Our July focus at the Watershed Wellness Yoga Studio is a deep dive into the structures of the hips and adjacent musculature that help keep us upright and mobile. Our Summer Yoga Special makes all of our classes budget friendly, and can be a great way to spend some focused time on a specific body part. Nervous about trying out a class at Watershed Wellness? Here's a quick article that will answer your common questions about what to expect at our studio.
Are you one of the millions of Americans who live with lower back pain? One of the primary reasons that students come to yoga at Watershed Wellness is to help with back pain relief. Our students experience this pain in a variety of ways:
- Achy in the muscles of the hip or lower back
- A sharp pain in a joint around the hip, either at the very base of their back, the front of their hip or deep in the inner thigh
- Shooting pain that has an electric or numbing quality in the hip or down the leg.
This pain, regardless of its quality, can inhibit mobility and limit our daily activity. I’ve found that movement helps. In fact, there's been compelling research done that shows that movement is more helpful for lower back pain than rest. It’s when we stop moving that things settle in and get worse.
Additionally, if we continue to move and find the mobility in our musculature and joints, focusing on strengthening some very key muscles can help to provide support to the Sacro-Iliac (SI) joint, which is often compromised in cases of lower back pain.
In an effort to further understand our own bodies and how they work, it’s a worthwhile effort to have an understanding of the anatomy and kinesiology of this complicated part of the body.
Let’s take a look at the anatomy first.
The pelvis is comprised of three bones: two Ilium (pelvic bones) and your Sacrum.
The Sacrum is a continuation of your spinal vertebrae and is made up of 5 fused vertebrae. It's connected to the coccyx, your tailbone. At the base of the pelvic bone, the Ilium, is the Ischial tuberosity, or sits bone. This is the bony prominence that we are meant to sit up on.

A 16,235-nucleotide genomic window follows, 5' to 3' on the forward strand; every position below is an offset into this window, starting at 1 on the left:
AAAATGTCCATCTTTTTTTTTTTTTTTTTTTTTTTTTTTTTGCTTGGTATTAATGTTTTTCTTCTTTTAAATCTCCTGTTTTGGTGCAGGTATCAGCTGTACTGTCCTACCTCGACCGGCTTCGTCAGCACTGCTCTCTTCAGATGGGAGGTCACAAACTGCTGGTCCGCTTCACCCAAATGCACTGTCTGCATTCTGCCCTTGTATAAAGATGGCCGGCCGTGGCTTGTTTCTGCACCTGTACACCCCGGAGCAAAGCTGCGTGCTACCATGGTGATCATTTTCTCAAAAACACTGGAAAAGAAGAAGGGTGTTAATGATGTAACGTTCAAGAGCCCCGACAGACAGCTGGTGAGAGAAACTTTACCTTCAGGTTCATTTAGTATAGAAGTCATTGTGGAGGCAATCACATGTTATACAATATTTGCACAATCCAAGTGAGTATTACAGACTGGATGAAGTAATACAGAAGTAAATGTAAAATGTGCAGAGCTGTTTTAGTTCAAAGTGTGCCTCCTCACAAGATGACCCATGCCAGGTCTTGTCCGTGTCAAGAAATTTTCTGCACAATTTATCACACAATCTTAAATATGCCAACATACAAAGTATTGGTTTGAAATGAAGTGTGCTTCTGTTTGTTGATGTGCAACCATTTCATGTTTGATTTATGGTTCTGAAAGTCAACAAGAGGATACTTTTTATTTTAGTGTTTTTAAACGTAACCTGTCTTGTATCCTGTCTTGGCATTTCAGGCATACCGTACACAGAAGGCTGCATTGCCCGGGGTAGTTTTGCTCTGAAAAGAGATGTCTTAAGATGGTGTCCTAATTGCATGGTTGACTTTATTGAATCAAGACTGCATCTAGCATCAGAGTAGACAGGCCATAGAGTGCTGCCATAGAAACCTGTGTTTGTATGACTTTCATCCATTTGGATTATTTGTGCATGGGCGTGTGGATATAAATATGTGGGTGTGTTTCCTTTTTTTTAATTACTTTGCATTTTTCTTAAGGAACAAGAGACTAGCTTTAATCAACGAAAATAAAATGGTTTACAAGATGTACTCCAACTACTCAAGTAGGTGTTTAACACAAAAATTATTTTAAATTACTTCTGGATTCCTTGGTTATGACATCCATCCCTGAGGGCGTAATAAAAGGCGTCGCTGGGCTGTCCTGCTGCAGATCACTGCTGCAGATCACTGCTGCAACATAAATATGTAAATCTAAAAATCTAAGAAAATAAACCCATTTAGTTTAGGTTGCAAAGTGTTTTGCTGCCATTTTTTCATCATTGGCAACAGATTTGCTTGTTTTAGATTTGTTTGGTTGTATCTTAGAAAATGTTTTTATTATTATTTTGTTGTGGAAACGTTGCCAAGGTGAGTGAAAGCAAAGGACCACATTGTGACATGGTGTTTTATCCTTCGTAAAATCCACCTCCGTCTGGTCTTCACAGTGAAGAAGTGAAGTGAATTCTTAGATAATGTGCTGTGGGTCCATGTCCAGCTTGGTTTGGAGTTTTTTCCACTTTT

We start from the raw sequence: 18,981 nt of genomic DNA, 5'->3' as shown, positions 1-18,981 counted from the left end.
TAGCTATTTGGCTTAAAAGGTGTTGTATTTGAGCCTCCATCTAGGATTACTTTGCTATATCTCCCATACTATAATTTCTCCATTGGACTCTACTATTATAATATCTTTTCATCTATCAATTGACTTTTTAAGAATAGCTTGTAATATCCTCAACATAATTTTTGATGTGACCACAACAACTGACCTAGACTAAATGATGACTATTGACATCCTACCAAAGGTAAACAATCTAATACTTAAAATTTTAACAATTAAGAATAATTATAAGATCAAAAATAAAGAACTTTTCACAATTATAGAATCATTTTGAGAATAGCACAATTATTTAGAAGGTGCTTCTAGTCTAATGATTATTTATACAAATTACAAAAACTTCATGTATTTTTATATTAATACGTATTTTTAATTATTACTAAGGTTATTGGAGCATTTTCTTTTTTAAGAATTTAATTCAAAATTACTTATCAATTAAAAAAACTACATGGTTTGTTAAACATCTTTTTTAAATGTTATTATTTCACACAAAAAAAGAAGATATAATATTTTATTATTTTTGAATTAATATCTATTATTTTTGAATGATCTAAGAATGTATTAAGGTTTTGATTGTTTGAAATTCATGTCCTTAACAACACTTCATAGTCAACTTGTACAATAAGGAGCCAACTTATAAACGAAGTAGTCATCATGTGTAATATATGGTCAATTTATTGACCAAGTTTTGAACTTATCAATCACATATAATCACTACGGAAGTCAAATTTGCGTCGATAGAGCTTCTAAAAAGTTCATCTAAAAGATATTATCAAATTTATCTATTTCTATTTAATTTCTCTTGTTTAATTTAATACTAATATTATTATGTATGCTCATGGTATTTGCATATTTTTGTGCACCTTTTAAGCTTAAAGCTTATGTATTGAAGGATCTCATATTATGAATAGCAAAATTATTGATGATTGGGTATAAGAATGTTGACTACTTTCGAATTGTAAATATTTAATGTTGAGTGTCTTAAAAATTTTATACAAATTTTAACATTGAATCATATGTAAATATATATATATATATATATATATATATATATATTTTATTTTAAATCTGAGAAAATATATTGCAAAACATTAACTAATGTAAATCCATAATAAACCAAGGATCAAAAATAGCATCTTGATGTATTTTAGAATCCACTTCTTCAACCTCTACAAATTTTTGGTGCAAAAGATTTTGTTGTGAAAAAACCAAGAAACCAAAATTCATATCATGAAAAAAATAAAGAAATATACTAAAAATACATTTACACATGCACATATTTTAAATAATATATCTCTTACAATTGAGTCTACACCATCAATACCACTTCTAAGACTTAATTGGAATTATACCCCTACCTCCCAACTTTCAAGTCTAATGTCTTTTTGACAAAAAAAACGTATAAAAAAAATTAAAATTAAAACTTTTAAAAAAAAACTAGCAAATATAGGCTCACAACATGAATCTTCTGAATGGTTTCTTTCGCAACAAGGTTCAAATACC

If you're sitting in a chair reading this, find your sitting bones by rocking back and forth and paying attention to the bony parts that you can feel at the bottom of your pelvis. These are your sitting bones. They are important to point out, as these are made to support our pelvis, but when we sit we often tuck our pelvis under and round through the lower back.
This causes us to sit on our tailbone, which isn't meant to support our body weight.
At the lower front of the pelvis is the articulation between the head of the femur and the hip socket (acetabulum) that creates the hip joint. This ball and socket joint joins the pelvis and the thighs and supports the weight of the body while allowing for mobility. The outer edge of the acetabulum is lined with a strong ring of cartilage called the labrum. The capsule is reinforced by four ligaments that wind around the head of the femur.
These ligaments twist and untwist as we move our upper leg bone to create mobility and stability of the hip joint.
At the top of the hip in the articulation between the sacrum and the ilium (hip bone) lies the Sacro-Iliac joint. This is a long skinny joint that is well supported by ligaments and musculature. This joint transfers weight between your upper body and legs and has about 2-4 mm of movement in any direction. This area is often a common problem area for back pain. When people tell me that they “threw their back out” it's usually this joint that they are talking about.
The hips are also supported by about 30 muscles that give lend support in movement and stability. There is much here to work with in nearly every family of yoga postures: lunges, forward folds, balance poses, backbends, and even inversions. Balance in the strength and mobility through all movements available at the hip joint allow for health and safe movement through this area.
The hip joint is capable of several types of movement:
- flexion of the hip
- extension of the hip
- abduction of the hip (moving the leg away from center)
- adduction of the hip (moving the leg toward center)
- internal rotation of the hip
- external rotation of the hip
Our July classes will do a deep dive into all of the hip movements with an eye toward maintaining strength and flexibility. Let’s look at a few poses that highlight this area:
*note: the poses shown all exist in the sagittal plane, but there are many more poses that affect the hips that expand into the coronal plane such as Warrior II and Triangle Pose. All actions of the hips described above will be explored in our July classes.
If you still aren't sure if a class at Watershed Wellness is for you, please reach out with any questions. We look forward to seeing you on the mat!/?php // If comments are open or we have at least one comment, load up the comment template //if ( comments_open() || '0' != get_comments_number() ) : // comments_template(); //endif; //?>